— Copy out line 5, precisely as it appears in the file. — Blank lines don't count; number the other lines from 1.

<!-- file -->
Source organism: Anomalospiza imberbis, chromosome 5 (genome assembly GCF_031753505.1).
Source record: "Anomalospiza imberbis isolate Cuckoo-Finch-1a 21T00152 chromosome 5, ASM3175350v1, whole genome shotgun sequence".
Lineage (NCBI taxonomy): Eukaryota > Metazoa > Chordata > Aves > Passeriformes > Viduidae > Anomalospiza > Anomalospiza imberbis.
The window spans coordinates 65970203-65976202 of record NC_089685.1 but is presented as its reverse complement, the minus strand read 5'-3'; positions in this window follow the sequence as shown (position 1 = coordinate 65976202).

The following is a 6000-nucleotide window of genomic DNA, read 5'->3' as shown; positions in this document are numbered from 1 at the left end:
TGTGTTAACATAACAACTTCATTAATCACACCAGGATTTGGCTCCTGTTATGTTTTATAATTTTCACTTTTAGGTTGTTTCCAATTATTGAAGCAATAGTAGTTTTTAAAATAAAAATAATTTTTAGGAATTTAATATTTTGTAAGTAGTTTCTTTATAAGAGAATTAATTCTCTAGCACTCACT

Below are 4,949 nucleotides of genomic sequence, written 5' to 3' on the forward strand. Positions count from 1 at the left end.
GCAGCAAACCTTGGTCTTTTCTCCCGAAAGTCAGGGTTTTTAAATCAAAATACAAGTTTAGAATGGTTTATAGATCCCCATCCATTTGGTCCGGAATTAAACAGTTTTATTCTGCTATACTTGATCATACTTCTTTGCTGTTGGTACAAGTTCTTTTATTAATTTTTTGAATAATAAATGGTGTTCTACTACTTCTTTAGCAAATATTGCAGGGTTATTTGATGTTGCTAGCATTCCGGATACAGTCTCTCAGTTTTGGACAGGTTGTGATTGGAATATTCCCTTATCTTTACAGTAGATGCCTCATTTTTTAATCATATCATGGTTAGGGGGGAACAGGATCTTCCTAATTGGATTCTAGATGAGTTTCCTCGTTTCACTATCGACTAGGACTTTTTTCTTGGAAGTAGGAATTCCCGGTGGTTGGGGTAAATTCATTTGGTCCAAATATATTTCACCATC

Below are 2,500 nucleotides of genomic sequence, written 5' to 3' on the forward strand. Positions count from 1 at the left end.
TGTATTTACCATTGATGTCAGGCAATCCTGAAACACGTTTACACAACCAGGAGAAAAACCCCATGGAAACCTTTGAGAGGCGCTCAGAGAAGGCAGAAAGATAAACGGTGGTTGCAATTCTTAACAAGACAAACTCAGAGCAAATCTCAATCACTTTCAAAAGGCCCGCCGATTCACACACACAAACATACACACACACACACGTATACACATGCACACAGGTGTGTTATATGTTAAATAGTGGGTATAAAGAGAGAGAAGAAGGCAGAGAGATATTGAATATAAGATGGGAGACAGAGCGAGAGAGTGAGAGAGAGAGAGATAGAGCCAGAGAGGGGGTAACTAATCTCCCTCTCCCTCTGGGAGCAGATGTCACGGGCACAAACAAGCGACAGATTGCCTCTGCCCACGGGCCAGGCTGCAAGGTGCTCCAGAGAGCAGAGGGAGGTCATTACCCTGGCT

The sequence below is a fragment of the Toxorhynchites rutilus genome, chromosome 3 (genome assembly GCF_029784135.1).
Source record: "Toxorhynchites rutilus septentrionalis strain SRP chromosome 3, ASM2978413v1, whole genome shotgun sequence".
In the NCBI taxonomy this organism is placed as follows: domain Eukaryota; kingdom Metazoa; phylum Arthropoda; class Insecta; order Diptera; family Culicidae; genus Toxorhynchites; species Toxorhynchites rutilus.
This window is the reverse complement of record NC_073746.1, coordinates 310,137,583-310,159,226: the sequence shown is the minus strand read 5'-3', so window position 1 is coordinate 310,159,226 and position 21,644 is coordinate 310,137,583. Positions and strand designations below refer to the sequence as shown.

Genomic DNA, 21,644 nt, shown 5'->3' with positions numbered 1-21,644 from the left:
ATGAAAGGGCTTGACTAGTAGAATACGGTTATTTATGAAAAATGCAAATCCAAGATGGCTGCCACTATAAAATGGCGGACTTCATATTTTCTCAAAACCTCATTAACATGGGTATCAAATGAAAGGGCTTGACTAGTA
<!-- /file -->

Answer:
The following is a 6000-nucleotide window of genomic DNA, read 5'->3' as shown; positions in this document are numbered from 1 at the left end: